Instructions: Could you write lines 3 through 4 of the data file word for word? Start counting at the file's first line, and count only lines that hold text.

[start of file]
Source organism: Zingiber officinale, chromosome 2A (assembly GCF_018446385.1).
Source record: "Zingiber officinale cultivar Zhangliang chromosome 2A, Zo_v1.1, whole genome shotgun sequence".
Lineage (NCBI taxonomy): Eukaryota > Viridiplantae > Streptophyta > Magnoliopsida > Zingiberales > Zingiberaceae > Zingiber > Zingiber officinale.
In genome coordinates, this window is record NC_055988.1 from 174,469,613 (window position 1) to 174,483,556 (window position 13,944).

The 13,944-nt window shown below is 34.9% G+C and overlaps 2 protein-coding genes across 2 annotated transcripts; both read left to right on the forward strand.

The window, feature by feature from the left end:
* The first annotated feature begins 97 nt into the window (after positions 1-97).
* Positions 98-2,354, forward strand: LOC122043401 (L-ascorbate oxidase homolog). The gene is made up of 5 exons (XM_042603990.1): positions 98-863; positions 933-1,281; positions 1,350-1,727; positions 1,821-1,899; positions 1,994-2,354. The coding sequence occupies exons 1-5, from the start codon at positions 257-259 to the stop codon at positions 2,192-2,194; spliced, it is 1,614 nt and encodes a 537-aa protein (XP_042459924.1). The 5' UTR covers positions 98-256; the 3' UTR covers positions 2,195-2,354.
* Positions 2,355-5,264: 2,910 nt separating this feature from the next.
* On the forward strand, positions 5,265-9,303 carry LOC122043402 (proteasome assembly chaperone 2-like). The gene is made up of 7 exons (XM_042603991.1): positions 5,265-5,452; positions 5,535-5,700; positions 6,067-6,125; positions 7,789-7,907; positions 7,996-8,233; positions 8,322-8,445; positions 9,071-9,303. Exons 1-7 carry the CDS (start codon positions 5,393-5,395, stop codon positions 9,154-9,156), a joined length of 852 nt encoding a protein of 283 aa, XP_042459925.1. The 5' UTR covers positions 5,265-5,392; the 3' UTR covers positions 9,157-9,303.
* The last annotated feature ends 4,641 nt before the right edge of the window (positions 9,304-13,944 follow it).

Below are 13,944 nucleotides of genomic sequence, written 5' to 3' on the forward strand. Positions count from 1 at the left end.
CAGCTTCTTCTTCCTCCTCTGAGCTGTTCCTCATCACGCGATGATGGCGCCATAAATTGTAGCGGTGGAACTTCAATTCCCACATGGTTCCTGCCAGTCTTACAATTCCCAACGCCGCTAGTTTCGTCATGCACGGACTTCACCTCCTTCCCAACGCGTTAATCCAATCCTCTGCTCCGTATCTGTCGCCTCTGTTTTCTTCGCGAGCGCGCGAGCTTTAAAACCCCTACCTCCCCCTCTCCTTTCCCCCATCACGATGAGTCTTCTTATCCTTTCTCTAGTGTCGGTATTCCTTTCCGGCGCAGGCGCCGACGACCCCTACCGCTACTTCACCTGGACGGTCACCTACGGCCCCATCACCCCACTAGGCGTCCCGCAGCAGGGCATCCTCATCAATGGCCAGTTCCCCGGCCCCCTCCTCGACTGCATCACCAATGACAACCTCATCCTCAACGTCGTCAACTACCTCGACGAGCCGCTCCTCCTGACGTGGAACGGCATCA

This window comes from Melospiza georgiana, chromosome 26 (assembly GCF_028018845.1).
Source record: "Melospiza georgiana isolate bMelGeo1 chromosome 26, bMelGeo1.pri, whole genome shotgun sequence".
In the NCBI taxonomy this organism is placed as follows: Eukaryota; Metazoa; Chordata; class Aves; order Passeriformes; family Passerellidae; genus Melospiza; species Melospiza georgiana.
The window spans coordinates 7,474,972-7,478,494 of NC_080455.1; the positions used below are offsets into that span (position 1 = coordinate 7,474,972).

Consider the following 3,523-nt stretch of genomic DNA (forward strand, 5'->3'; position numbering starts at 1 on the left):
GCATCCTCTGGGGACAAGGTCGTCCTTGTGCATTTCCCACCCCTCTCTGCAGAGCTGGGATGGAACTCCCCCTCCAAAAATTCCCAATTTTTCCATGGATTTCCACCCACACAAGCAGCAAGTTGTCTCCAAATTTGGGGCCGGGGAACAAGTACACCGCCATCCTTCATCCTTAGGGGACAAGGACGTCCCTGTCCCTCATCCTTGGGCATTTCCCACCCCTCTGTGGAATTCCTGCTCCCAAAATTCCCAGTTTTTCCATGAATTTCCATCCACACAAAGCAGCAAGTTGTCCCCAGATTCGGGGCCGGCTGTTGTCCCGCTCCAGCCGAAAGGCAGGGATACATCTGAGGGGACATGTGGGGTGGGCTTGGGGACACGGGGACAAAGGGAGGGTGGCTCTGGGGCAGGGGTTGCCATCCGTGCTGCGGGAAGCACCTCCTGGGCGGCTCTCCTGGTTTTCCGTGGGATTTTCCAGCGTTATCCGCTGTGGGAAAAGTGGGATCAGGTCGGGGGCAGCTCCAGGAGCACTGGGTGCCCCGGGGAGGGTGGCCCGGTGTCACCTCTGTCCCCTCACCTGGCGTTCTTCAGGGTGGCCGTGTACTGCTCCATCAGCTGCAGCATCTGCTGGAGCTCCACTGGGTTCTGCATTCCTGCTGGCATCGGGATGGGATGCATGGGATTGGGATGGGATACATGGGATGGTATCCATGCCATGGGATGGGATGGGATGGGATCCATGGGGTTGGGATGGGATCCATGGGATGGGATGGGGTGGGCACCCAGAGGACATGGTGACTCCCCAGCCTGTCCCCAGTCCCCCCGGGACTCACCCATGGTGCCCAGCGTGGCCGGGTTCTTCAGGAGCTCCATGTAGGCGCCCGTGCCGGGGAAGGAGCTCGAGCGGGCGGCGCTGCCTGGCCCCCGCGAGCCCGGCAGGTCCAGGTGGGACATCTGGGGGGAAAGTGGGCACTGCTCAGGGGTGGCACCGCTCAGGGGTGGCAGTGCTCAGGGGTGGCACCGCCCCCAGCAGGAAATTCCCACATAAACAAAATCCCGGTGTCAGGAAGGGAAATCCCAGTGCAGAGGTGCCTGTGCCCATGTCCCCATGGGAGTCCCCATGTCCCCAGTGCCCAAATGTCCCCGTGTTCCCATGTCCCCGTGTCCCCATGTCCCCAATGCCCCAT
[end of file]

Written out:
Lineage (NCBI taxonomy): Eukaryota > Viridiplantae > Streptophyta > Magnoliopsida > Zingiberales > Zingiberaceae > Zingiber > Zingiber officinale.
In genome coordinates, this window is record NC_055988.1 from 174,469,613 (window position 1) to 174,483,556 (window position 13,944).